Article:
There are many different ways of making goulash, as it is with every dish. Goulash can be served with potatoes, dumplings, spatzle, or just as a stand-alone dish with bread.
      As usual lovely pics Kay ;)

      Arrisje on Nov 16, 2011 @ 1:59 pm Reply
    15. 15

      Funny, I had dinner with a Dutch friend recently who served goulash–she said it was her grandmother’s old recipe, but had no idea how someone born and raised in the Netherlands way back when got hold of a goulash recipe. I wonder if there’s a historical reason for this (and YOUR grandmother’s recipe). Anyhow, this sounds like a delightful winter meal!

      Felicia on Nov 17, 2011 @ 7:57 pm Reply
    16. 16

      I am cooking this right now and It smells like heaven.

      Cheryl rhemann on Feb 6, 2012 @ 8:09 am Reply
    17. 17

      This is was amazing! I love your site! Thank you!

      Melanie on Feb 10, 2012 @ 6:44 pm Reply
    18. 18

      i had this soup while skiing in austria a few years back, im cooking this using the above recipe as i write this, hope the taste will take me back to the slopes!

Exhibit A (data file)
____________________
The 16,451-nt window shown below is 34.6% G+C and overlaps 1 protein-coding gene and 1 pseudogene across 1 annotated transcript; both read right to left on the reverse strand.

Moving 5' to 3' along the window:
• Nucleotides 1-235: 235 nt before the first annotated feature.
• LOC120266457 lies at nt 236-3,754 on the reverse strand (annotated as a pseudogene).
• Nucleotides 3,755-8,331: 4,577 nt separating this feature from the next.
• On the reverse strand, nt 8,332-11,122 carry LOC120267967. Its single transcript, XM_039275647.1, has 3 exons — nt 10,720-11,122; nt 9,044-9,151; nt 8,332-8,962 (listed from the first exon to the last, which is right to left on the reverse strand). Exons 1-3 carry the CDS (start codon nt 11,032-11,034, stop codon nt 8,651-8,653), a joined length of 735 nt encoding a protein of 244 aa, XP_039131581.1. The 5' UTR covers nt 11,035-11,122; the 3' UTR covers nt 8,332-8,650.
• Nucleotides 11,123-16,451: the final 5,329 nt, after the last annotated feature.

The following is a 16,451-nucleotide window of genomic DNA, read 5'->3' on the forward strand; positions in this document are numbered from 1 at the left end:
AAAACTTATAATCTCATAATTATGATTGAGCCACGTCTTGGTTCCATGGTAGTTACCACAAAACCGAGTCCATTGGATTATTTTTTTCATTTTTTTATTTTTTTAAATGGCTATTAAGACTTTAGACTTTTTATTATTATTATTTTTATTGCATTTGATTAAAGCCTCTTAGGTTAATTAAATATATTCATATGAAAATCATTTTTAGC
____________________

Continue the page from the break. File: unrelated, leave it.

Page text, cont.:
daniel b on Feb 17, 2012 @ 9:59 pm Reply
    19. 19

      Great! Looks delicious.

      heimpflege on Feb 28, 2012 @ 6:15 am Reply
    20. 20

      Adding some cream instead of canned tomatoes makes a very good alternative dish

      Jaana on Mar 29, 2012 @ 7:05 pm Reply
    21. 21

      Made this soup today and it was oh so good. I did make a few changes which were leaving out caraway seeds (i am not a fan of them) I also used almost 2lbs beef stew and 1 big soup bone and increased water to 8 cups. We added small noodles to our bowls when it was done and had some crusty bread with butter. My kids loved it which is a switch :) Thanks for the great recipe.